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Some people never learn - 5/6/2016
 

Andrea called Bill and said, “I’ve been trying to reach you. Where are you?”

“Why?” He questioned.

“Well you’re never away from your cellphone, and I was worried, for a moment.”

“I was getting a massage and left my cellphone with my personal belongings.”

“Oh, you’re at the club.”

“No, I’m at the house.”

“Well, who gave you the massage?”

“Jackie,” he replied.

“Jackie,” she screamed! “She caused the problems between us before, and now you’re with her getting a massage. That confirms all my suspicions.”

He found himself catching his breath, getting angry and unable to respond. He thought: Why is it her business any longer? There she was accusing him again, no different than she had throughout their marriage.

Then, he caught himself and thought, “What would Dr. Ed say? He’d say, ‘What do you want to achieve? What will you gain by attacking her, losing your temper and behaving out of an old knee-jerk reaction? That’s exactly what you experienced throughout your childhood. You were constantly condemned, guilty or not, and lived with anger that you were too frightened to openly express to your parents. Instead, you developed passive-aggressive ways to demonstrate your resentment toward them. It’s no surprise you would marry someone with whom you could replicate that behavior. It’s hurtful, but familiar.’ ”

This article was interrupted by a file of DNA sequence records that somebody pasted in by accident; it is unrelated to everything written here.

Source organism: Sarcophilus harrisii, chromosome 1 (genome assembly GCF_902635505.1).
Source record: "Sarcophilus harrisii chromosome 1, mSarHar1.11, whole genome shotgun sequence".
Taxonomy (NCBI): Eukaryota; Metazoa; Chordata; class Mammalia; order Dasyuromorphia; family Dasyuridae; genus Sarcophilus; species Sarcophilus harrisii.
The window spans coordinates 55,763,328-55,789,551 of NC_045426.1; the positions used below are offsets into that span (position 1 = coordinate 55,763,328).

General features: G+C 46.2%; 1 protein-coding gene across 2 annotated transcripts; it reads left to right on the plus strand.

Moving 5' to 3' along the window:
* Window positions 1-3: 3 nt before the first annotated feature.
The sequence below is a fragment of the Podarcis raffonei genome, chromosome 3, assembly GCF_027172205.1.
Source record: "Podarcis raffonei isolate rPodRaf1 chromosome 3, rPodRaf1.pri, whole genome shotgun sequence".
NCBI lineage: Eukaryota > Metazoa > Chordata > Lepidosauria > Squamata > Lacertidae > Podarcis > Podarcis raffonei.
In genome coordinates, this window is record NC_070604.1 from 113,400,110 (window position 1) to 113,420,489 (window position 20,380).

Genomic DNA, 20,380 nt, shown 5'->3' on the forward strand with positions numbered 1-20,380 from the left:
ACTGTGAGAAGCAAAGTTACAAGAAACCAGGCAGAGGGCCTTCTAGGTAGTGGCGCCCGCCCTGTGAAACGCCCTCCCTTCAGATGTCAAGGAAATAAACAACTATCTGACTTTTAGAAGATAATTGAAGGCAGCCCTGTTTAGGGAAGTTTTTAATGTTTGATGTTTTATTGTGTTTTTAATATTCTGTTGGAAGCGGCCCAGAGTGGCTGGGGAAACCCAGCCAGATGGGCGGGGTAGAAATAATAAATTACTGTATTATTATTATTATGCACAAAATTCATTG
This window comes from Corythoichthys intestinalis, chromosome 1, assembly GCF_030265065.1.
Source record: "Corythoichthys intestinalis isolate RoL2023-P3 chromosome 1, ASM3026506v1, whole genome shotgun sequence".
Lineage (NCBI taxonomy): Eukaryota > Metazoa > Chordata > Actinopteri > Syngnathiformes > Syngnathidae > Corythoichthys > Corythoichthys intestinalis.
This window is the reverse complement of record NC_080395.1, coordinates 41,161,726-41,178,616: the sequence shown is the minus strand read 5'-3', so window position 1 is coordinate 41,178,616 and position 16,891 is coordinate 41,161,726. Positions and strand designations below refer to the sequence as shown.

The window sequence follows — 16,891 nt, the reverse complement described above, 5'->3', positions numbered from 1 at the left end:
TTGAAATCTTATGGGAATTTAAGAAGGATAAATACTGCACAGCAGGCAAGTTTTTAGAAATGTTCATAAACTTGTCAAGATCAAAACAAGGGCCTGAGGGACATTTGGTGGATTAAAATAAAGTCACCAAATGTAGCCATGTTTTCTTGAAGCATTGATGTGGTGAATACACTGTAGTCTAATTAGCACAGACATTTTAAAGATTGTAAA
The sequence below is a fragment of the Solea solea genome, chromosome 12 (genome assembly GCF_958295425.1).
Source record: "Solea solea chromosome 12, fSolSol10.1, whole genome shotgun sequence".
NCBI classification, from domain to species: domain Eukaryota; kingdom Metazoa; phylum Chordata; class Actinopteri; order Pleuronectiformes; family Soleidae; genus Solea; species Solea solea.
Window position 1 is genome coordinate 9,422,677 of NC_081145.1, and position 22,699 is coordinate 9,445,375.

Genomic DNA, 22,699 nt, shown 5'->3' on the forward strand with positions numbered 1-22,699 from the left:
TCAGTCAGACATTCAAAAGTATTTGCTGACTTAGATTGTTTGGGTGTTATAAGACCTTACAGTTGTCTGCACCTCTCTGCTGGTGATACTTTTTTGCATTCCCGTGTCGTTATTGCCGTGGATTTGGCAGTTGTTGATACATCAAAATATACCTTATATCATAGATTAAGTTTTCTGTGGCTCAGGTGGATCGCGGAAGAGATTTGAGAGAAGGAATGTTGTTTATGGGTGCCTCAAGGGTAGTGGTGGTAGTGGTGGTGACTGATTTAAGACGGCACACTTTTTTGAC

His next thought was, “I need an emotional tune-up.” Before even sitting down, he said, “Dr. Ed, I’ve told her countless times that my business is no longer of her concern. Whether she believes it or not, I have no interest in my masseuse. She isn’t someone I’d ever be attracted to. But, she never believed me. Do you know why? Because she was jealous and angry, which stemmed, I now realize, from her insecurities.” But, her answer was always the same. “My insecurities are based on good reason. Even before I married you, I saw those text messages to your ex-wife, saying you loved her and still cared for her. All the while, you were living with me.”

“That’s the truth, but I told her it was a time when I was very lonely and needy. I was looking for someone to fill that empty hole inside me, and getting over leaving my kids. For the most part, it was at times when I was drinking, but I never went back to her or got involved with her. After therapy, I told Andrea the question you need to ask yourself is why did you marry me after you found all of those messages? You had a choice, but you chose to be with me and to be jealous, accusatory and constantly suspicious about other women, even though there weren’t any. Why did you do that? Wouldn’t you have been better off if you didn’t marry me?

“Can you guess what her answer was to that question? I’m sure you can. It was, ‘I thought you’d change.’ ”

His last statement was right on target. In almost every instance, when I see couples in therapy, one of the partners always plays the victim, while the other plays the victimizer. What they don’t realize is that every individual needs to be aware of what they can’t live with today, because after you marry, old issues rarely get better, they get worse.